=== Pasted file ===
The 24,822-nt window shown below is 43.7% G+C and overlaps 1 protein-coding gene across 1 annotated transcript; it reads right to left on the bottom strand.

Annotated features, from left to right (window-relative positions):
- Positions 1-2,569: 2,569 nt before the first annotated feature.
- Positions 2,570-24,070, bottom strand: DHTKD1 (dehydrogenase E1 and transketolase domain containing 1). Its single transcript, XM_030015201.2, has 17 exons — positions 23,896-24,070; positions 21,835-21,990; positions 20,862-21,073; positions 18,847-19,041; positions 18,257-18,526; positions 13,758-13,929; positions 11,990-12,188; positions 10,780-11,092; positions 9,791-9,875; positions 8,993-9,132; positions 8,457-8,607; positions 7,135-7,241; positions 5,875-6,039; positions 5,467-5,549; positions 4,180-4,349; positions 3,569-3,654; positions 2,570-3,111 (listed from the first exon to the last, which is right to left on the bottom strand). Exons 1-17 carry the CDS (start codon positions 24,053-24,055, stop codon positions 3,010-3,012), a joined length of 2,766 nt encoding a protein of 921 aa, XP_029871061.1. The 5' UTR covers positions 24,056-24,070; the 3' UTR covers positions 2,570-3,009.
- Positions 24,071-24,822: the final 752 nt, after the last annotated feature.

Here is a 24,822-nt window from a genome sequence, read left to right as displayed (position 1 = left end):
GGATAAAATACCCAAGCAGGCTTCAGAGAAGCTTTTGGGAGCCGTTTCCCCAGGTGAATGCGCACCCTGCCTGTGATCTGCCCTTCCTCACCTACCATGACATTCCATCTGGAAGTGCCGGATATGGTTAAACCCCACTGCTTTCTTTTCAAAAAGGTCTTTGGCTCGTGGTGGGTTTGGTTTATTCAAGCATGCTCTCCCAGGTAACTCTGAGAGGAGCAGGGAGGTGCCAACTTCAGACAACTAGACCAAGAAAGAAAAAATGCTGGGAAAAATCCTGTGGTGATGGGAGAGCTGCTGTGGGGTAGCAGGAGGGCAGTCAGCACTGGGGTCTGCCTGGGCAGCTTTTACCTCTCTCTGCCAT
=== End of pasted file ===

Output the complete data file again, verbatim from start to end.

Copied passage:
The 24,822-nt window shown below is 43.7% G+C and overlaps 1 protein-coding gene across 1 annotated transcript; it reads right to left on the bottom strand.

Annotated features, from left to right (window-relative positions):
- Positions 1-2,569: 2,569 nt before the first annotated feature.
- Positions 2,570-24,070, bottom strand: DHTKD1 (dehydrogenase E1 and transketolase domain containing 1). Its single transcript, XM_030015201.2, has 17 exons — positions 23,896-24,070; positions 21,835-21,990; positions 20,862-21,073; positions 18,847-19,041; positions 18,257-18,526; positions 13,758-13,929; positions 11,990-12,188; positions 10,780-11,092; positions 9,791-9,875; positions 8,993-9,132; positions 8,457-8,607; positions 7,135-7,241; positions 5,875-6,039; positions 5,467-5,549; positions 4,180-4,349; positions 3,569-3,654; positions 2,570-3,111 (listed from the first exon to the last, which is right to left on the bottom strand). Exons 1-17 carry the CDS (start codon positions 24,053-24,055, stop codon positions 3,010-3,012), a joined length of 2,766 nt encoding a protein of 921 aa, XP_029871061.1. The 5' UTR covers positions 24,056-24,070; the 3' UTR covers positions 2,570-3,009.
- Positions 24,071-24,822: the final 752 nt, after the last annotated feature.

Here is a 24,822-nt window from a genome sequence, read left to right as displayed (position 1 = left end):
GGATAAAATACCCAAGCAGGCTTCAGAGAAGCTTTTGGGAGCCGTTTCCCCAGGTGAATGCGCACCCTGCCTGTGATCTGCCCTTCCTCACCTACCATGACATTCCATCTGGAAGTGCCGGATATGGTTAAACCCCACTGCTTTCTTTTCAAAAAGGTCTTTGGCTCGTGGTGGGTTTGGTTTATTCAAGCATGCTCTCCCAGGTAACTCTGAGAGGAGCAGGGAGGTGCCAACTTCAGACAACTAGACCAAGAAAGAAAAAATGCTGGGAAAAATCCTGTGGTGATGGGAGAGCTGCTGTGGGGTAGCAGGAGGGCAGTCAGCACTGGGGTCTGCCTGGGCAGCTTTTACCTCTCTCTGCCAT